PAUL: You know, after 9/11 it was said that this gave us an opportunity to go after Iraq. The plans had been in place for a good many years, in fact more than a decade, to go in and have regime change in Iraq. And yet 9/11 had nothing to do with it, and there was no al-Qaeda in Iraq, and there were no weapons of mass destruction. But the hype built into the media and through the politicians and drumbeats of war said that we have to go to war. And then the worst part of all that is we went to on the wrong set of circumstances. Why don’t we as a nation demand that we look to the Constitution and never go to war unless it’s declared by the people through their members of Congress?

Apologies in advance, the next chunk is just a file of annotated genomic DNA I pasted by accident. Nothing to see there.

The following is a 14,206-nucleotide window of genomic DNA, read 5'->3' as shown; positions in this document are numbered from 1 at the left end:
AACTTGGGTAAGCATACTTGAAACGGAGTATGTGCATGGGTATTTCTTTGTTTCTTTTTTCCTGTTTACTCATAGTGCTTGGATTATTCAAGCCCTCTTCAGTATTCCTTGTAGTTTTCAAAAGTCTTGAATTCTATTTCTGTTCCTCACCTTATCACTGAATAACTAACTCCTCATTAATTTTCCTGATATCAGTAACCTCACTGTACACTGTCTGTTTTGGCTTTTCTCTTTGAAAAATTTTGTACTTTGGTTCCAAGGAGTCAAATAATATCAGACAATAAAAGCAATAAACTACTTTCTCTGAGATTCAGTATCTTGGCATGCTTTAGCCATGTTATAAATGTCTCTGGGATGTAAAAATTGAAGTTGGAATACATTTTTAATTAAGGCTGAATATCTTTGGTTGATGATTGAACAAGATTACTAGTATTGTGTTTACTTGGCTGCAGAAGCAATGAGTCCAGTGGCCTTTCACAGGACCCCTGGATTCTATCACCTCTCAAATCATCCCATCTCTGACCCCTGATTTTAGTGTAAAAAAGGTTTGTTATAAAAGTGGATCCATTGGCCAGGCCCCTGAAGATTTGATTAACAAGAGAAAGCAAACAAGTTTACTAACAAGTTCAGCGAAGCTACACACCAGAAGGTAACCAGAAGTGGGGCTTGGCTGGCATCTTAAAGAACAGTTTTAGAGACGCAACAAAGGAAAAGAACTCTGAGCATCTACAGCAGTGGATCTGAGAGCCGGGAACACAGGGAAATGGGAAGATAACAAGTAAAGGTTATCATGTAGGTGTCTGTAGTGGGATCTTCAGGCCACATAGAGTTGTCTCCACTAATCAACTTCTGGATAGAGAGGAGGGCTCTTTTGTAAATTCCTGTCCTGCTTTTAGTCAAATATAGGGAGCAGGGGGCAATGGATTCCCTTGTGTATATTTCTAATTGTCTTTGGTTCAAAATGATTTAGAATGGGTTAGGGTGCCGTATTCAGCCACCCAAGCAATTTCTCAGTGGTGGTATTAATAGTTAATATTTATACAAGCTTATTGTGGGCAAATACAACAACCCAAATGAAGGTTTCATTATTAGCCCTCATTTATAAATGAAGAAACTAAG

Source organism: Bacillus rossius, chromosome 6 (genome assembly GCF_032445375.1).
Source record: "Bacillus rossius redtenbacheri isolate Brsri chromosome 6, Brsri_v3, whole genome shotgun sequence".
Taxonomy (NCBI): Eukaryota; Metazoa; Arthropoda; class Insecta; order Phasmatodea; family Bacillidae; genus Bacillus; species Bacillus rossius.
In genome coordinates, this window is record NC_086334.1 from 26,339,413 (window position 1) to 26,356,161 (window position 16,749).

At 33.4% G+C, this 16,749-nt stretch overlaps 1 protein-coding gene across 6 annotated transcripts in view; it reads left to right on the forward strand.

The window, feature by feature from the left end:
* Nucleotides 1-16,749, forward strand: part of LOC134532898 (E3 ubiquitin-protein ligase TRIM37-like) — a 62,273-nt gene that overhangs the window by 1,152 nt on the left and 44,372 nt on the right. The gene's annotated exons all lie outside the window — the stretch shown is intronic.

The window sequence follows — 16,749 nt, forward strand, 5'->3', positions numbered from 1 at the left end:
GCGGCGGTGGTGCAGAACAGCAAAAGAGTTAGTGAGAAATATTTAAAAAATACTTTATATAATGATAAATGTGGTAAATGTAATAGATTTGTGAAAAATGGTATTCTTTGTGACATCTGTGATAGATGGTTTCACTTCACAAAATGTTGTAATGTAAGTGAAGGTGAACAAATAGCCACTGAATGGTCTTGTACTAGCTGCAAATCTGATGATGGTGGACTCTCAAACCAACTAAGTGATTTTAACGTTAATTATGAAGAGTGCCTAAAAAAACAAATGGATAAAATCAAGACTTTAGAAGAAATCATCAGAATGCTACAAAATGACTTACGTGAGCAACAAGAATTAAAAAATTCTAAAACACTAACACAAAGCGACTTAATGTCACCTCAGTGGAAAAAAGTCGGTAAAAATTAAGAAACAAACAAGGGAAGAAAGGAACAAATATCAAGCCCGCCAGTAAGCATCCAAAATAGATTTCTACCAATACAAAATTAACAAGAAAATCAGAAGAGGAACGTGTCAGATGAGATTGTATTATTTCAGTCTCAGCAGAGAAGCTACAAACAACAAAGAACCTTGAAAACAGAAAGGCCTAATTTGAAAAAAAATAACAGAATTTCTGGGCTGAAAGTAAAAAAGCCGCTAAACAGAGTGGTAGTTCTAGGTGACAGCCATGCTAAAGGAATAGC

PAUL: And I think this country, our movement in the last hundred years is moving toward fascism. Fascism today, the softer term—because people have different definitions of fascism—is corporatism, when the military-industrial complex runs the show, when they in the name of security pass the Patriot Act. You don’t vote for it, you know, you’re not a patriotic American. If you don’t support the war, you don’t support the troops. It’s that kind of antagonism. But we have more corporatism, and more abuse of our civil liberties, more loss of our privacy, national ID cards, all this stuff to come in has a fascist tone to it. And the country’s moving in that direction. That’s what I’m thinking about. We’re not moving toward Hitler-type fascism, but we’re moving toward a softer fascism: loss of civil liberties, corporations running the show, big government in bed with big business. So you have the military-industrial complex, you have the medical-industrial complex, you have the financial industry, you have the communications industry—they go to Washington and spend hundreds of millions of dollars. That’s where the control is. I call that a soft form of fascism, something that is very dangerous.